Lack of funding is key issue for walking and cycling in Naas area, says municipal mayor

Mayor of Naas Municipal District, Cllr Bill Clear (Social Democrats), said the area has progressive councillors in terms of cycling but the main issue in the area is lack of funding.

He was speaking at the launch of the Grand Canal Greenway between Sallins and Aylmer Bridge and to afterwards. He told Minister Ryan that he was “pushing an open door” in the area.'s reader-funded journalism won't survive without your help. With over 762,000 views so-far this year, it's not just "avid cyclists" who read this website, but, if you want it to keep going, more support is needed from readers like you. Now, back to the article...

He highlighted how, for the Naas area, there were key missing links on the Grand Canal Greenway — into Dublin, which is a South Dublin County Council project which has been delayed, and between Sallins and Naas which he said is being held up by Waterways Ireland’s lack of response.

Sallins and Naas, the train station which serves Naas, is actually in Sallins. It’s a very cycling-friendly distance at around a 15-minute cycle from most of the residential areas in the town.

“The landowner [on the planned route between Sallins and Naas] is Waterways Ireland, it’s very frustrating. We have written to them and we’re not getting anywhere. So, they need to give us permission to use their land and it has not been forthcoming.”

As an example of pent-up demand, he said the new walking and cycling bridge and greenways in Sallins were being straight away when the construction barriers were taken down.

Cllr Clear said that the Naas Neighborhood Greenway group, which he was involved with since before he became a councillor, came up with a network of routes using State-owned land, yet, progress has been painfully slow.

Kildare County Council has been quietly — and slowly — developing a network of walking and cycle routes in the town including older cycle paths, some roads which are now filtered, permeability requirements in newer housing developments (an example pictured below using an old laneway which is now sectioned off for walking and cycling only), and green spaces.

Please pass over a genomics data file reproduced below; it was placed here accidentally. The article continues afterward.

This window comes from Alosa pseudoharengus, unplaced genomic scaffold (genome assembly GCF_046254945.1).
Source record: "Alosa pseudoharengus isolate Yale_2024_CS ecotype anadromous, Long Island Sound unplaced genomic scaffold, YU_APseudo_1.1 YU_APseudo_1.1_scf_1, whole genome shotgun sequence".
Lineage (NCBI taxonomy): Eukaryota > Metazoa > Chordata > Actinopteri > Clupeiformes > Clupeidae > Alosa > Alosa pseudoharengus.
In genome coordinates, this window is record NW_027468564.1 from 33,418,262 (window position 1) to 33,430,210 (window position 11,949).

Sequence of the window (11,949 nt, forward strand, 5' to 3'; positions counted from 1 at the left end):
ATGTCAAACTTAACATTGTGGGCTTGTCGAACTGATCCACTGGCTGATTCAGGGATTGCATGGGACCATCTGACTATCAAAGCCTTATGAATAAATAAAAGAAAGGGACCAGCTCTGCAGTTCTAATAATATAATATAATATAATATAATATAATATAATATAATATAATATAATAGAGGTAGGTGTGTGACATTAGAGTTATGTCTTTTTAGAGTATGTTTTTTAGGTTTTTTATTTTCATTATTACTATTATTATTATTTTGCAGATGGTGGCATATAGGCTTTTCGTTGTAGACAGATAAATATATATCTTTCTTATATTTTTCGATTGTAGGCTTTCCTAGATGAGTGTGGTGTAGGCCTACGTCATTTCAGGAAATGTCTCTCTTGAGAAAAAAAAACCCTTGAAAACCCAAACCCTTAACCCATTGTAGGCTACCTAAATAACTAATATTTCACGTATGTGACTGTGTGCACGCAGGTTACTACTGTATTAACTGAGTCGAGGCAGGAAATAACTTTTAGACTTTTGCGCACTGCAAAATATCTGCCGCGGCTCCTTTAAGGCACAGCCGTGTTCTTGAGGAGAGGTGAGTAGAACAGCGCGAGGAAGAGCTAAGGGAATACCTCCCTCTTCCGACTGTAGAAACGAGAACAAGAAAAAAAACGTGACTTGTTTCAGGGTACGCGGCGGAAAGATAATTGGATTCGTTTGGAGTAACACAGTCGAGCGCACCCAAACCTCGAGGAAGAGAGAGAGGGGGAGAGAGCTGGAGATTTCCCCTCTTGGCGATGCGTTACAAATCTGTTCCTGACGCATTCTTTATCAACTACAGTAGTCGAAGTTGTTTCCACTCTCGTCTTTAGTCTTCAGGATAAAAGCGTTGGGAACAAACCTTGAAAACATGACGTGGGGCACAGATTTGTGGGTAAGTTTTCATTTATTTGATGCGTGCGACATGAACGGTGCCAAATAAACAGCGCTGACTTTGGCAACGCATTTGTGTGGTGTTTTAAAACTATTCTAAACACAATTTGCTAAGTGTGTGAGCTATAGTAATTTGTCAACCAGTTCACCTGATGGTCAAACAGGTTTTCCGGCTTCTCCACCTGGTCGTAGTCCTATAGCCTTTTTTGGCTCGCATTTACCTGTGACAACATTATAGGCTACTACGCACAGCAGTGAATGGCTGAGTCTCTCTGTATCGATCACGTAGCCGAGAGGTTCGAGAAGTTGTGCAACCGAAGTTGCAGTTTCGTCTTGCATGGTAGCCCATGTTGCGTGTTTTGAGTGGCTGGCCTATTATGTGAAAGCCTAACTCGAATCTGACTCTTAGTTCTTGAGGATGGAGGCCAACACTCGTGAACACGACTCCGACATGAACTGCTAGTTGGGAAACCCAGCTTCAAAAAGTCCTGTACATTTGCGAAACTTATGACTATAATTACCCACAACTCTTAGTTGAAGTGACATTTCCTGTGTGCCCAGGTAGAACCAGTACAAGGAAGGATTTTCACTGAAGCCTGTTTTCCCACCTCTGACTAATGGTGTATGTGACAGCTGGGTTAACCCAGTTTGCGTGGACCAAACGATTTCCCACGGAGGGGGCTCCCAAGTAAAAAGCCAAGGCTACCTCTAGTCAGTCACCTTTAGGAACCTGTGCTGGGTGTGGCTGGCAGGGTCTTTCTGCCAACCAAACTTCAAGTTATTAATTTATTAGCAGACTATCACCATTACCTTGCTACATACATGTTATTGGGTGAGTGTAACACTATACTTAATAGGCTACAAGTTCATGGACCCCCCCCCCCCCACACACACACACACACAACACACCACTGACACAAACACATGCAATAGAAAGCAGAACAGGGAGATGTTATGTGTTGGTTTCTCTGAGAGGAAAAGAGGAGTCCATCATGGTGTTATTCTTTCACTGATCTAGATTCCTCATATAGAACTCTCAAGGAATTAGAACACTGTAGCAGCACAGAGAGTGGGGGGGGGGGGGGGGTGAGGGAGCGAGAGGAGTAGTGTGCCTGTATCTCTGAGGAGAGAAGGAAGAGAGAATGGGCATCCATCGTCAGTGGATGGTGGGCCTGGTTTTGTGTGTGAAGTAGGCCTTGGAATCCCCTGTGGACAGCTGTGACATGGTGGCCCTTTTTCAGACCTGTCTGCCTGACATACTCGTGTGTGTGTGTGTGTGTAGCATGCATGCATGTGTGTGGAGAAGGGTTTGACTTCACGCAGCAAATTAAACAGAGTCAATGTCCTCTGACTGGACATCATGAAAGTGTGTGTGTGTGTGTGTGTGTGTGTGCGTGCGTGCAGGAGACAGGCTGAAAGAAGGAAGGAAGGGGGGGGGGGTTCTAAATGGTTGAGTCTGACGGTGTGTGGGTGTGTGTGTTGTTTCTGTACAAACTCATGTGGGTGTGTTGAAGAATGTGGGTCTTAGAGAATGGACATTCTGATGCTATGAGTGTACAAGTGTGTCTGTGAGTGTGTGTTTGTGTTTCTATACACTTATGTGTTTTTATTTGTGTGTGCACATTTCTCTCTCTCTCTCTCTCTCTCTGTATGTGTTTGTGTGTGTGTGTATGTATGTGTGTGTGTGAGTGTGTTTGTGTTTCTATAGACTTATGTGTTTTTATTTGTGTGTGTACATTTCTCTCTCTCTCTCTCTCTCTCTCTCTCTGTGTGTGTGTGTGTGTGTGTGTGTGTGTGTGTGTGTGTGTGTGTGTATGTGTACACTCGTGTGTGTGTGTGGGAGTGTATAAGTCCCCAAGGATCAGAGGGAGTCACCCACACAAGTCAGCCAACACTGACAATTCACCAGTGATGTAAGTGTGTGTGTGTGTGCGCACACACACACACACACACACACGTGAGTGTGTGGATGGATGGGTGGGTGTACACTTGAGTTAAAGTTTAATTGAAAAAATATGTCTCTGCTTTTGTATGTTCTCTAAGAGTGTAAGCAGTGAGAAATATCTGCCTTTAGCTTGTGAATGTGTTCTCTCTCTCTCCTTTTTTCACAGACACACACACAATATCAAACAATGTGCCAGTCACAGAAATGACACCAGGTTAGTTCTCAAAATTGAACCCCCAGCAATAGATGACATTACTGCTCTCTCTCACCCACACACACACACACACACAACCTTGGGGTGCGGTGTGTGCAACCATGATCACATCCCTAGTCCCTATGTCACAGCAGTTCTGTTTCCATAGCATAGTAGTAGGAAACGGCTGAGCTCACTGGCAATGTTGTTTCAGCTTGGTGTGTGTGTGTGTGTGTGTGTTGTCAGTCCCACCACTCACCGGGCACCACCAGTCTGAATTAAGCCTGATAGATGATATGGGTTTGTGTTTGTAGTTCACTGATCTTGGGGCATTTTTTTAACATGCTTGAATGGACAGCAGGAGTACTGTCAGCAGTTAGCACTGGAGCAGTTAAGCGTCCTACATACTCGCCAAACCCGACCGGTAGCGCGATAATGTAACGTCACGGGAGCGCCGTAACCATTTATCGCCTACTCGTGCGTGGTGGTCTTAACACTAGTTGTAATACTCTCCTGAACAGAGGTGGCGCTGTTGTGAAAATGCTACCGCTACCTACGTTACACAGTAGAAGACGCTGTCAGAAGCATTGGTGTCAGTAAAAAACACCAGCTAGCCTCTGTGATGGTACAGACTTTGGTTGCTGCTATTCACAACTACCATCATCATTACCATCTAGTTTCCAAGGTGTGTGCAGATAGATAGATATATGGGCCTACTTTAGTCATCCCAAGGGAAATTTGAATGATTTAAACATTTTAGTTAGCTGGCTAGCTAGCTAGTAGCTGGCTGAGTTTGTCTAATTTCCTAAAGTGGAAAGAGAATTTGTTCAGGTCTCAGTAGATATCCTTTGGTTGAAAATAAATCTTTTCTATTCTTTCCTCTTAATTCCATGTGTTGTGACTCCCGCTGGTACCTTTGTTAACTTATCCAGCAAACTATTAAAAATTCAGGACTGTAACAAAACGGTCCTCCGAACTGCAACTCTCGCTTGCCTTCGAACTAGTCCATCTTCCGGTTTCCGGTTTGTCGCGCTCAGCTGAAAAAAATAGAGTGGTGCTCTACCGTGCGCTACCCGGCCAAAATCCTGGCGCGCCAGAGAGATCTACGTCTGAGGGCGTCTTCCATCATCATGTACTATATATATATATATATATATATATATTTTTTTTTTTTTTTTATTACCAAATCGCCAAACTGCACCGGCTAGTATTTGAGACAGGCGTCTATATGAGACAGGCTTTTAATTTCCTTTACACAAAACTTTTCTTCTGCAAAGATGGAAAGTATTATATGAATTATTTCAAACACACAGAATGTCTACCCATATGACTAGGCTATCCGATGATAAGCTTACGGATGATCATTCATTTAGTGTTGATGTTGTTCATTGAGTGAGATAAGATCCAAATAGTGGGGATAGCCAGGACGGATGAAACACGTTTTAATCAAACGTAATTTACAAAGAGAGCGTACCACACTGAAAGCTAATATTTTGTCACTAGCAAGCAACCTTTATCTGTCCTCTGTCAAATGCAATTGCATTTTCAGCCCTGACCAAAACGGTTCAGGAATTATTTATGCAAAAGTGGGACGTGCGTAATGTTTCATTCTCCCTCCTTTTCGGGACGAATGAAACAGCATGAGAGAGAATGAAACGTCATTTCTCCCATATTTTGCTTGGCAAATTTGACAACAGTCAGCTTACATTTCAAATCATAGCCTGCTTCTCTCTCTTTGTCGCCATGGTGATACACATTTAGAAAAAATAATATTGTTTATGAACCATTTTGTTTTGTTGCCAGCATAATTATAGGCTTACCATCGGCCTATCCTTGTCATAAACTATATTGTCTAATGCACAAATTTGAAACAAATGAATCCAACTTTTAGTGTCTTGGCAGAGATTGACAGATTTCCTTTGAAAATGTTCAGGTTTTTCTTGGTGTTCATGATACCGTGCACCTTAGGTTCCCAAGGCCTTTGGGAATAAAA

Much like in Dublin, the network is still patchy. Phase one of the town’s first more modern cycle path scheme has just opened, with construction is ongoing on a link into the town centre.

As reported on this website, a recent setback was the removal of the town centre project from the Pathfinder programme because its delivery timeframe is too slow to meet the requirements for the programme.

The Kilcullen Road scheme already links to older — mostly segregated — cycle tracks further out the road which links to two schools. The Pathfinder project in the town centre would have linked the route through the town centre.

Cllr Clear said he was knocked off his bicycle recently but wasn’t badly hurt, and says he can understand why parents might not want children cycling until a safer network of cycle routes is in place.


  1. I’ve cycled between Naas and Sallins train station a few times, and it’s quite a cycling-friendly route apart from the second ~500m along Osberstown Cottages. The turn is not well sign-posted, but once you’re on the canal it’s a very low traffic route with good surfaces right into the centre of Naas – I’m not sure what the Councillor is asking WI to do?

    • It’s not so much as between the Naas and the train station but to finish the canal route — I’m not 100% on the area but I think especially between Osberstown Bridge and Lock 13 / the newly opened greenway.

      That should also offer a better link between the canal route and the train station via going past the Sallins Scout Den etc.

      Between Osberstown Bridge and Abbey Bridge in Naas, the public roadway along the canal will likely be used — this can sometimes get busy with rat running and there’s a plan to tackle that by cutting it off as a through route.


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